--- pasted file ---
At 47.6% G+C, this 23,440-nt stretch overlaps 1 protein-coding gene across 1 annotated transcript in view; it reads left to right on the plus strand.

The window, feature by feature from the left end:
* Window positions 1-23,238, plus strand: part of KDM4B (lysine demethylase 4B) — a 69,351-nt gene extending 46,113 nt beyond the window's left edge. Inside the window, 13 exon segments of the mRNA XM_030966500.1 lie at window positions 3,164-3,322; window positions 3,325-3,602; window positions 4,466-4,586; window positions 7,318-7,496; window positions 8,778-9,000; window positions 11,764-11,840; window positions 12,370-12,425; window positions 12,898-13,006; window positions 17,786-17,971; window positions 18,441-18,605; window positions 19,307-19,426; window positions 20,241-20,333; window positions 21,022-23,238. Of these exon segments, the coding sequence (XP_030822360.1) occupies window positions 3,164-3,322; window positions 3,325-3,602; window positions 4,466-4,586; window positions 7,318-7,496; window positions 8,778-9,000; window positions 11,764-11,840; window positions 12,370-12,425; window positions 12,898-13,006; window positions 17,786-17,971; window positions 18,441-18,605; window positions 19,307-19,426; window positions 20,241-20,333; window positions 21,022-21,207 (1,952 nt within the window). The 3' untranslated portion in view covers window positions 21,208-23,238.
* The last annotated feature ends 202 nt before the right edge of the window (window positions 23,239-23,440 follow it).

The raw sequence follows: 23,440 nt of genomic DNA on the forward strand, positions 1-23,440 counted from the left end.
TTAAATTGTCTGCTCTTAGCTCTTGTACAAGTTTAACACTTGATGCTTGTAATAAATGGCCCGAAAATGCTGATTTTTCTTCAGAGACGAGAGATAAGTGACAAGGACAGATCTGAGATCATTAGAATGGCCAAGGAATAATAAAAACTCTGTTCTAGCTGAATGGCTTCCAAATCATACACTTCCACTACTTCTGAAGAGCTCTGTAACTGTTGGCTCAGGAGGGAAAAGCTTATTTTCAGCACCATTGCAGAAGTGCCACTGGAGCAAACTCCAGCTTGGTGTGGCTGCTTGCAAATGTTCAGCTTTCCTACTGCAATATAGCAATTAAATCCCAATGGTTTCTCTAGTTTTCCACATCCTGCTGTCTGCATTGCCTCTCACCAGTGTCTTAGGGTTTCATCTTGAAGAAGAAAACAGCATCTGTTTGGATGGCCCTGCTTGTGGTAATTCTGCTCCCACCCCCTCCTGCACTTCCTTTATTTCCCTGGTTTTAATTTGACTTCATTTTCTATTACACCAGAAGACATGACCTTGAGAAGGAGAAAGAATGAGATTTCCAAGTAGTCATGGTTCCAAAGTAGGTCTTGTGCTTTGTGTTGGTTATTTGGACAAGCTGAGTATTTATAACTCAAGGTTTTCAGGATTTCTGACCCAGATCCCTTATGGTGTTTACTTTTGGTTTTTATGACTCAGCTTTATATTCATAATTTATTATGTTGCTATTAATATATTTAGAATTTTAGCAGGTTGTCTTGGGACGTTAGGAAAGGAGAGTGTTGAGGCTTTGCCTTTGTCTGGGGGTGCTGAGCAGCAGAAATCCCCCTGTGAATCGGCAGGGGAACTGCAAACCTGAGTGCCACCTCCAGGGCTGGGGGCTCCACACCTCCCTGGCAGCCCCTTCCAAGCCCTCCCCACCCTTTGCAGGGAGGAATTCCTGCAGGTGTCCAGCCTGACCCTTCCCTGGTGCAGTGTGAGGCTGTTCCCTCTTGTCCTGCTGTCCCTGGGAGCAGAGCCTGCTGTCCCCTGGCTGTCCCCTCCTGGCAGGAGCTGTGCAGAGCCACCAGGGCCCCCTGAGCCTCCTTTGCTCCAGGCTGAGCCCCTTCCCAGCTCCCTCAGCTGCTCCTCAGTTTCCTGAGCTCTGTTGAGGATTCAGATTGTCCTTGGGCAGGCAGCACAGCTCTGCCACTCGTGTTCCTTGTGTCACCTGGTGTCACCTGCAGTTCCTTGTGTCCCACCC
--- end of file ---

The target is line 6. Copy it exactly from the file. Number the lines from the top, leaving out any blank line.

TTAAATTGTCTGCTCTTAGCTCTTGTACAAGTTTAACACTTGATGCTTGTAATAAATGGCCCGAAAATGCTGATTTTTCTTCAGAGACGAGAGATAAGTGACAAGGACAGATCTGAGATCATTAGAATGGCCAAGGAATAATAAAAACTCTGTTCTAGCTGAATGGCTTCCAAATCATACACTTCCACTACTTCTGAAGAGCTCTGTAACTGTTGGCTCAGGAGGGAAAAGCTTATTTTCAGCACCATTGCAGAAGTGCCACTGGAGCAAACTCCAGCTTGGTGTGGCTGCTTGCAAATGTTCAGCTTTCCTACTGCAATATAGCAATTAAATCCCAATGGTTTCTCTAGTTTTCCACATCCTGCTGTCTGCATTGCCTCTCACCAGTGTCTTAGGGTTTCATCTTGAAGAAGAAAACAGCATCTGTTTGGATGGCCCTGCTTGTGGTAATTCTGCTCCCACCCCCTCCTGCACTTCCTTTATTTCCCTGGTTTTAATTTGACTTCATTTTCTATTACACCAGAAGACATGACCTTGAGAAGGAGAAAGAATGAGATTTCCAAGTAGTCATGGTTCCAAAGTAGGTCTTGTGCTTTGTGTTGGTTATTTGGACAAGCTGAGTATTTATAACTCAAGGTTTTCAGGATTTCTGACCCAGATCCCTTATGGTGTTTACTTTTGGTTTTTATGACTCAGCTTTATATTCATAATTTATTATGTTGCTATTAATATATTTAGAATTTTAGCAGGTTGTCTTGGGACGTTAGGAAAGGAGAGTGTTGAGGCTTTGCCTTTGTCTGGGGGTGCTGAGCAGCAGAAATCCCCCTGTGAATCGGCAGGGGAACTGCAAACCTGAGTGCCACCTCCAGGGCTGGGGGCTCCACACCTCCCTGGCAGCCCCTTCCAAGCCCTCCCCACCCTTTGCAGGGAGGAATTCCTGCAGGTGTCCAGCCTGACCCTTCCCTGGTGCAGTGTGAGGCTGTTCCCTCTTGTCCTGCTGTCCCTGGGAGCAGAGCCTGCTGTCCCCTGGCTGTCCCCTCCTGGCAGGAGCTGTGCAGAGCCACCAGGGCCCCCTGAGCCTCCTTTGCTCCAGGCTGAGCCCCTTCCCAGCTCCCTCAGCTGCTCCTCAGTTTCCTGAGCTCTGTTGAGGATTCAGATTGTCCTTGGGCAGGCAGCACAGCTCTGCCACTCGTGTTCCTTGTGTCACCTGGTGTCACCTGCAGTTCCTTGTGTCCCACCC